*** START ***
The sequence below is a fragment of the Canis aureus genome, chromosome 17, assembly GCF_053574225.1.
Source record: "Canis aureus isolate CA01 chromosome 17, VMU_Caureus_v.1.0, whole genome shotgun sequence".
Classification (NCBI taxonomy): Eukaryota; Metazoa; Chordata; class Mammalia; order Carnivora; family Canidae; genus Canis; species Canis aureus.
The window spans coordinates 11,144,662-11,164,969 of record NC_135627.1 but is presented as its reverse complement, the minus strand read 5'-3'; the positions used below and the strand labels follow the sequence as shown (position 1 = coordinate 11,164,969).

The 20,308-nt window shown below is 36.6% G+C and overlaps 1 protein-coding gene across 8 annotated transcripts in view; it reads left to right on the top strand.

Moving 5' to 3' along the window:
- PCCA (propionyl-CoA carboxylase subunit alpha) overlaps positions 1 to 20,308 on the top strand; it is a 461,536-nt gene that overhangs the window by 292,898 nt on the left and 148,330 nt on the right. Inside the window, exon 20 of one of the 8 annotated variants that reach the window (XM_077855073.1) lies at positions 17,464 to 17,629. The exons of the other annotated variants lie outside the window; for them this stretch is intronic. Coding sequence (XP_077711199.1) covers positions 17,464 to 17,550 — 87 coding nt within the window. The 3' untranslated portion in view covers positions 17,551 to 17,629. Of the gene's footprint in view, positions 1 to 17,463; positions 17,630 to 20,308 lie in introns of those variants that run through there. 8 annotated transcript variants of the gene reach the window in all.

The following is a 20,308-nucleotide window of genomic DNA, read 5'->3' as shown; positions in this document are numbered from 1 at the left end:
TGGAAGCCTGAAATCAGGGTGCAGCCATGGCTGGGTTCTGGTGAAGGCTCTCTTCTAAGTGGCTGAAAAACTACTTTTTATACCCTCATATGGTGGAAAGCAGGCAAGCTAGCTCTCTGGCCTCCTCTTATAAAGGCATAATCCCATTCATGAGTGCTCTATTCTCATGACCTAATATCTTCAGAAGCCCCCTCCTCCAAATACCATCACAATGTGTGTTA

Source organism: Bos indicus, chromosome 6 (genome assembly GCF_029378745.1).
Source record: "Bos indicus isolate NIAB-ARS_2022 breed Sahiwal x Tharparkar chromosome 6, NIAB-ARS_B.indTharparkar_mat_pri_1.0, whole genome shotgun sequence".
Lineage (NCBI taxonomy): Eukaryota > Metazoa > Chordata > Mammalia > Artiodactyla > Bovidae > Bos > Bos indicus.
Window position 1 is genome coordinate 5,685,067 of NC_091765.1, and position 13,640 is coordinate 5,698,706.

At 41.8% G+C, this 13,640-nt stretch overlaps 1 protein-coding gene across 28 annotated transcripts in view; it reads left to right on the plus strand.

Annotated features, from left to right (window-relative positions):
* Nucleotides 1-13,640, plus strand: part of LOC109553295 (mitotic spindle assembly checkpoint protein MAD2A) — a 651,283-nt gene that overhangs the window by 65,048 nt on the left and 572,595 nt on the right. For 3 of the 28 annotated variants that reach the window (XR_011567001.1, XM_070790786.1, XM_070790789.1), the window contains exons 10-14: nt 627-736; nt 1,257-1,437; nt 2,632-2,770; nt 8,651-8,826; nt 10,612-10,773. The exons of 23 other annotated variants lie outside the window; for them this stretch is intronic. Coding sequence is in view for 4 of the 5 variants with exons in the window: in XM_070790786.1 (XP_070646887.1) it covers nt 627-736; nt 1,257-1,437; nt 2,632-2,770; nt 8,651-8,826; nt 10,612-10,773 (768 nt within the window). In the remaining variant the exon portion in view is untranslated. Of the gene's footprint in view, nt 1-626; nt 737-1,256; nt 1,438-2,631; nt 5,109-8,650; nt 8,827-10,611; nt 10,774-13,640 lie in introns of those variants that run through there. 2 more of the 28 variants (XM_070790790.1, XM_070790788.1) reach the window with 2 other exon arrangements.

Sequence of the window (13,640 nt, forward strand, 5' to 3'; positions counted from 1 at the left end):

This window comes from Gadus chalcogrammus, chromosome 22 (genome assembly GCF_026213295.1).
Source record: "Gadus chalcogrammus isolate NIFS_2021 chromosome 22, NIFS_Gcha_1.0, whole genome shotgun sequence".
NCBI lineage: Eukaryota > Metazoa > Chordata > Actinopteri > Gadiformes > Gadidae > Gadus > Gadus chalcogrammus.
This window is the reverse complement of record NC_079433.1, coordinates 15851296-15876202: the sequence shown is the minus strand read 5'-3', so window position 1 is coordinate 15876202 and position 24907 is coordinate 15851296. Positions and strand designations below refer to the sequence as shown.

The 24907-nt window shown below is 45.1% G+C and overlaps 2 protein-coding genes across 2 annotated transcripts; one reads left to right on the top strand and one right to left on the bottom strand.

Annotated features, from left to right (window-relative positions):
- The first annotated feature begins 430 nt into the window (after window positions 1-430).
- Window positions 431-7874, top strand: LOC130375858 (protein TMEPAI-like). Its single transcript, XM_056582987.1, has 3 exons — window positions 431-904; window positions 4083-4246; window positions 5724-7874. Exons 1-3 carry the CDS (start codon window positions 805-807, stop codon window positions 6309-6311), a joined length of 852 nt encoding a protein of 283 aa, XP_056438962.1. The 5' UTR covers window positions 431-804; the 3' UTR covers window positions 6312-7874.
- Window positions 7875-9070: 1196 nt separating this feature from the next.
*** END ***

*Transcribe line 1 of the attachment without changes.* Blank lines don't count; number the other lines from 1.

The sequence below is a fragment of the Canis aureus genome, chromosome 17, assembly GCF_053574225.1.